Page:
- Dump the dough out onto a lightly floured board or counter and give the dough a couple of quick kneads.
- Using the reserved bacon drippings, lightly grease the loaf pans don’t use all of it- you’ll be brushing the tops of the loaves with it, too.Divide the dough into three equal pieces. Shape each piece into a loaf and put into the prepared pans. Brush the tops with more of the reserved bacon drippings. Let rise in a warm place until almost doubled in bulk. Since this uses just one pack of yeast for three loaves, it’s NOT a quick riser. So don’t worry if it hasn’t risen in like half an hour or so. It will get there. Mine took a full two hours to rise.
- When ready, put the loaves in the 350 degree oven. Bake for 25 minutes, then if desired, open the oven and quickly sprinkle some shredded cheese on top of the loaves. Continue to bake for about another 15 to 20 minutes, until the loaves are golden brown on top. If you’re not sure, poke an instant read thermometer into the center of a loaf. It should read at about 190 degrees.
- Let cool in the pan for five minutes, then turn out onto a rack to finish cooling.
Copyright Notice: From Cupcakes To Caviar images and original content are copyright protected. Please do not publish these materials anywhere without prior permission.
Something Smells Fishy Over Here
Well actually, that’s not true. How many of you realized that if your fish smells fishy, it’s old? It may still be perfectly edible but it’s certainly not fresh. Just thought I’d throw that tidbit out there. If fish smells fishy, buy different fish.
I love fish. Unfortunately we don’t eat it as often as my taste buds or my health would like. it’s one of those foods that is so good for you but is also usually so darn expensive! Continue reading &rarr
Among the great Ashkenazi soul food traditions — bagels, lox, chicken noodle soup, challah, brisket and its cousins, pastrami and corned beef — few are more deeply rooted in the communal psyche than kugels, or starch-based puddings that hail from southern Germany. The word kugel, meaning sphere, globe or ball, originally referred to dumplings dropped over a soup pot, the version baked casserole pans became my people’s favorite, always made in vast quantities, served on Shabbat or holidays in squares and usually shoved in the hands of unsuspecting relatives and guests in disposable foil tins on their way home. The smart ones know resistance is futile.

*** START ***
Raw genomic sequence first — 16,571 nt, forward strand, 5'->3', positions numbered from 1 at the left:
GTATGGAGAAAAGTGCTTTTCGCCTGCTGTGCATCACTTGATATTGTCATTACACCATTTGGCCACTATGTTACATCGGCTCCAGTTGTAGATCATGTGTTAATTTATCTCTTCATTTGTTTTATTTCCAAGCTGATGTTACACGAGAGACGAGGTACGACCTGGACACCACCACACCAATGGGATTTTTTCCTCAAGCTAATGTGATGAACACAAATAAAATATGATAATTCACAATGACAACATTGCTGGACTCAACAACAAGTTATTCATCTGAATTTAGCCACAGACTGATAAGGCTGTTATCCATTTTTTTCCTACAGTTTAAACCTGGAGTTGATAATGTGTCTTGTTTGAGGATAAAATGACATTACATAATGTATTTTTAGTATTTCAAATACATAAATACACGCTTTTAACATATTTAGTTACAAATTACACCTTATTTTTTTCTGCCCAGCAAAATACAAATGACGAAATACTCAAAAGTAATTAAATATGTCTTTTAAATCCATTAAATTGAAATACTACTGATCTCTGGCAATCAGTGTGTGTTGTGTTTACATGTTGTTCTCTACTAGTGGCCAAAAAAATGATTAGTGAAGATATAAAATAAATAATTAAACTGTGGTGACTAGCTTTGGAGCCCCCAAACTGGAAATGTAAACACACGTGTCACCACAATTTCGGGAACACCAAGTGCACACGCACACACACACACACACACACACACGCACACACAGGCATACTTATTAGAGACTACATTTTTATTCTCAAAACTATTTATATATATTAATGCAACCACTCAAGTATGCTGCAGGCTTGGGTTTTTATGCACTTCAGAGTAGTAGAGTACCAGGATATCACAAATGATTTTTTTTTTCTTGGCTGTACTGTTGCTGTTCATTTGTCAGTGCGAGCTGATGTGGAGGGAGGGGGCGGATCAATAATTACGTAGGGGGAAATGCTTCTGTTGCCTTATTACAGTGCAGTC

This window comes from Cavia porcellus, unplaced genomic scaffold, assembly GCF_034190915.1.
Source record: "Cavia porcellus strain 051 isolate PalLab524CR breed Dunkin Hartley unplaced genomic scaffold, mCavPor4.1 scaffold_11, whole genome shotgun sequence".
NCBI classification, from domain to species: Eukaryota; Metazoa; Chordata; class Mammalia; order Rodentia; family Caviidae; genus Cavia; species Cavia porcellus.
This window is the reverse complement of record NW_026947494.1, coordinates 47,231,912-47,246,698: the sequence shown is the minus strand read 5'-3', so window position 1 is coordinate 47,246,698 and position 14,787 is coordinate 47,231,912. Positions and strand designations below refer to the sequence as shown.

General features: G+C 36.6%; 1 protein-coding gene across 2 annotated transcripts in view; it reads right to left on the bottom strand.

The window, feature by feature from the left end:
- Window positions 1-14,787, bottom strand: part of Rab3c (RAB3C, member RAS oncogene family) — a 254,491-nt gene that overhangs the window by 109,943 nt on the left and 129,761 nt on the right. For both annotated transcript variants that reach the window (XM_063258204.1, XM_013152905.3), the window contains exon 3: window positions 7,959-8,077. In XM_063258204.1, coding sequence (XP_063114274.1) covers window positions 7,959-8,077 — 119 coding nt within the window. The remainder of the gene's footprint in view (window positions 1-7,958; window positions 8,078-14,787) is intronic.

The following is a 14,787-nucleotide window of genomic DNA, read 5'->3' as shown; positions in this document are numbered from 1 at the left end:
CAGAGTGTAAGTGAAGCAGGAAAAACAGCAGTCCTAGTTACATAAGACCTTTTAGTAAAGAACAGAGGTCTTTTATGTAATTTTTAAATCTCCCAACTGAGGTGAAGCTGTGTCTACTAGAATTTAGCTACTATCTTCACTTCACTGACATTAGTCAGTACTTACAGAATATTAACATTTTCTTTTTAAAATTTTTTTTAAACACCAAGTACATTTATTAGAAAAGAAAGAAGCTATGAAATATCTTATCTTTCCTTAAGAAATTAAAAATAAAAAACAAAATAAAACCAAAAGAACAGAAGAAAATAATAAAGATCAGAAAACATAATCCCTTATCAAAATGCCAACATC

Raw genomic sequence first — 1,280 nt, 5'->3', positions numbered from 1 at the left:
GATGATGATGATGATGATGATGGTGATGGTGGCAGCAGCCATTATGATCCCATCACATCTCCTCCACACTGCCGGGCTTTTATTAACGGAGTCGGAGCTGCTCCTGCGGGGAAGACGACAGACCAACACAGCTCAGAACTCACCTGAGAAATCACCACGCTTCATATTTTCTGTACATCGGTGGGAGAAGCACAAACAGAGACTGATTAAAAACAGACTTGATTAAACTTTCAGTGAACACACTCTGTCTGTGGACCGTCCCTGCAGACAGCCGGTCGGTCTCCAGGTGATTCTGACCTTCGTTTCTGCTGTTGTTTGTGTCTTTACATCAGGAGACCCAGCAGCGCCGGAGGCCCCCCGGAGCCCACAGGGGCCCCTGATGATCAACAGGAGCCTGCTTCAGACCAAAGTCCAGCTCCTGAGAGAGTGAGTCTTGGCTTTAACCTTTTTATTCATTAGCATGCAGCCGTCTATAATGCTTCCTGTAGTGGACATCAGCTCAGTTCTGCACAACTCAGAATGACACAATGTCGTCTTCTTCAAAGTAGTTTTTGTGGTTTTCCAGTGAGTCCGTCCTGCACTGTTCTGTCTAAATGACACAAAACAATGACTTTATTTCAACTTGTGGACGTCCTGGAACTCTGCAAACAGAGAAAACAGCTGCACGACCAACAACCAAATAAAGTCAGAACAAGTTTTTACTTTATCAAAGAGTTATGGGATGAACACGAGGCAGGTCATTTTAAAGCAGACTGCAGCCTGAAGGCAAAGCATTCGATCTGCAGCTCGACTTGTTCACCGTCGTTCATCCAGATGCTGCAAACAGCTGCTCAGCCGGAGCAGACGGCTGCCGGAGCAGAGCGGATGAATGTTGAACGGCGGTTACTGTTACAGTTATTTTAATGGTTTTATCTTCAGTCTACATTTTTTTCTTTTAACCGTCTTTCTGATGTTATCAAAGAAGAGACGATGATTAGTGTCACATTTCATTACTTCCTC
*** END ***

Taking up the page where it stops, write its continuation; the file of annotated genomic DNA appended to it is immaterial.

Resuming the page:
While two kinds are considered staples — noodle and potato — outside my family at least, where my mother claims to this day that she married my father mostly to get his family’s noodle kugel recipe, the potato reigns supreme, likely due to its practicality as an easily reheated side dish that complements any meal worth having.
And though everyone agrees on the ingredients (potatoes, onion, eggs and fat, usually schmaltz or rendered chicken fat, of course), and that the top must be browned crisp and the inside must be tender, if you really want to get people started, ask them how to best achieve this and see if any two agree. An avalanche of eggs (says the food critic Arthur Schwartz), an unholy amount of oil (says nobody who will admit to it), shredding not grinding, grinding not shredding, shredded by hand vs. shredded by machine (usually an intergenerational dispute), wringing the extra moisture out vs. “nope, that’s wrong,” fresh from the oven vs. reheated for best flavor, with matzo meal vs. no matzo meal… are you exhausted yet? I could go on and on.
Me? I call them Lazy Latkes. As has been well-established over the last nine years on this site, I believe potato pancakes are among the earth’s perfect foods and speak of them with a fervor others reserve for bacon or pizza. Lacy mops of shredded potato and onion fried until steamy and tender inside and shatteringly crisp outside, you can have your home fries, they’re the only thing I want under my runny eggs, my son wants with applesauce and my husband wants with sour cream and caviar. And yet, they’re a bit of work, especially because I insist on wringing every droplet of moisture from the potatoes (I’m done when my arms are too tired for another squeeze) and frying them just a few at a time for best quality control.
Potato kugel, the way I make it at least, is fuss-free: no wringing, all the work done in a machine and mixed in one big bowls (usually with my fingers) then piled in a sizzling hot cast-iron skillet (I mean, this is the Smitten Kitchen, after all) and baked until seriously, why aren’t you making this yet?
In non-Semitic terms, think of the potato kugel as a massive hash brown with profoundly crispy edges, steamy-soft insides and the showstealing complement to a dinner roast or breakfast eggs. We also like it as a party appetizer with a nice applesauce or fruit chutney or, as we roll around here, creme fraiche, caviar and chives, which is what happens when you marry a Russian. Traditional variations include carrot, zucchini, caramelized onions or garlic as well as the potatoes, but I see no reason to mess with a perfect thing.
1 large or 2 small yellow onions
3 pounds or about 5 large baking — Russet or Idaho — potatoes, peeled
1/3 cup potato starch*
2 teaspoons kosher salt
Lots of freshly ground black pepper
3 large eggs
5 tablespoons olive oil, schmaltz or another oil of your choice
By hand: Chop onions very finely and coarsely grate potatoes.
With a food processor: Blend onions in food processor with regular blade until finely ground. Switch to grating blade and grate potatoes — I like to do this one their sides, for the longest strands.